Anatomy of the Party of Power

More than anything else, Vladimir Putin understands power: how to get it; how to consolidate it. His predecessor, Boris Yeltsin, knew how to seize power but not how to consolidate it, which partly explains why power seeped away throughout his presidency. President Putin's success, however, has bred its own problem: he consolidated power at the center so well that opposition is brewing in Russia's regions.

Yeltsin's biggest failing was in not creating a viable, non-ideological party - a "party of power" - to buttress his regime. He tried to do so in 1995, but the Chechen War drove Russia's democrats away from him. Moreover, his efforts here were amazingly clumsy.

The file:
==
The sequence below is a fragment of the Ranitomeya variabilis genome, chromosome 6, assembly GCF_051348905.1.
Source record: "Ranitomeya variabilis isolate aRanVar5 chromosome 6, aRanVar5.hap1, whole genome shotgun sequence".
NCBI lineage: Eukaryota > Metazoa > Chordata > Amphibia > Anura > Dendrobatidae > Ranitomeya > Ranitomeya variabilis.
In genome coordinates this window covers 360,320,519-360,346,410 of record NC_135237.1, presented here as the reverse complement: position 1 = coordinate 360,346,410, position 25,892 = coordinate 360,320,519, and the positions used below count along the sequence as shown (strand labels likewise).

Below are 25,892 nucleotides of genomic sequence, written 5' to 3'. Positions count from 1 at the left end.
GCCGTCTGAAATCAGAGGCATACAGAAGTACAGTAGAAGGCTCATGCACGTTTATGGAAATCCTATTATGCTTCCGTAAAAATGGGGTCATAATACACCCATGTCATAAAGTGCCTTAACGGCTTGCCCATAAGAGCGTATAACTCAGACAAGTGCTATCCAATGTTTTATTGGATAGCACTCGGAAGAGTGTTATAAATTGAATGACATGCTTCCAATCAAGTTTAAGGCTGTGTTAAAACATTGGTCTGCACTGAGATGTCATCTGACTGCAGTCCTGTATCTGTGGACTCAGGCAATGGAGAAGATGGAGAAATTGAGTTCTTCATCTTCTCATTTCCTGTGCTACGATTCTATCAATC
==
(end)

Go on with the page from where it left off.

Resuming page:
Yeltsin once spoke about his scheme to link two centrists. With "Ivan Rybkin (then Duma's speaker)," Yelstin said on TV, "leading the left flank, and Viktor Chernomyrdin (then prime minister) leading the right, we will encircle everyone." But by linking both parties to his very unpopular self, Yeltsin damaged both.

Perhaps if both wings had united, that single party would have appeared as an unbeatable juggernaut. Such unity, however, was impossible, for an obvious Russian reason: the faction leaders hated each other too much to get together, even for their own good.